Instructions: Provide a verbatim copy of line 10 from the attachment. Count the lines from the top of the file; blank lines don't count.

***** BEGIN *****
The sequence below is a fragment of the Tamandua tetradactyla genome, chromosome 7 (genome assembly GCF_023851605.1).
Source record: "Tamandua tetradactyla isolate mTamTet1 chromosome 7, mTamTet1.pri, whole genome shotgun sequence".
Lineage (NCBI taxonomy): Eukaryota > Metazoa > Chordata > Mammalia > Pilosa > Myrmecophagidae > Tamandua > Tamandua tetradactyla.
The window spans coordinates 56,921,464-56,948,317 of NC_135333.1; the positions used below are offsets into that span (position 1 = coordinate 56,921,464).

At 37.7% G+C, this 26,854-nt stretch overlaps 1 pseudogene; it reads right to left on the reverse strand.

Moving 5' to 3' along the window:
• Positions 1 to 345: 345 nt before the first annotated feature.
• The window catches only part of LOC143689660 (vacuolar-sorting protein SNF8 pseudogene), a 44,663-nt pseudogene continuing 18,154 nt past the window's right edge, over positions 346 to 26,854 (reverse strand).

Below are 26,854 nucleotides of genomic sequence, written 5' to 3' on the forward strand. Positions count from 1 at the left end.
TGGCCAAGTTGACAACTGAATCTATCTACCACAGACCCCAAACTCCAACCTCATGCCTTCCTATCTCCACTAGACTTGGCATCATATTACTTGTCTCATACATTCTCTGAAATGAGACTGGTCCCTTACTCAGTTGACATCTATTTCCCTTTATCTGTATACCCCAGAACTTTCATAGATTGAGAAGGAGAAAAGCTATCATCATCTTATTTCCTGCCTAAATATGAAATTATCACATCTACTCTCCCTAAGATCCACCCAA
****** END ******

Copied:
TGGCCAAGTTGACAACTGAATCTATCTACCACAGACCCCAAACTCCAACCTCATGCCTTCCTATCTCCACTAGACTTGGCATCATATTACTTGTCTCATACATTCTCTGAAATGAGACTGGTCCCTTACTCAGTTGACATCTATTTCCCTTTATCTGTATACCCCAGAACTTTCATAGATTGAGAAGGAGAAAAGCTATCATCATCTTATTTCCTGCCTAAATATGAAATTATCACATCTACTCTCCCTAAGATCCACCCAA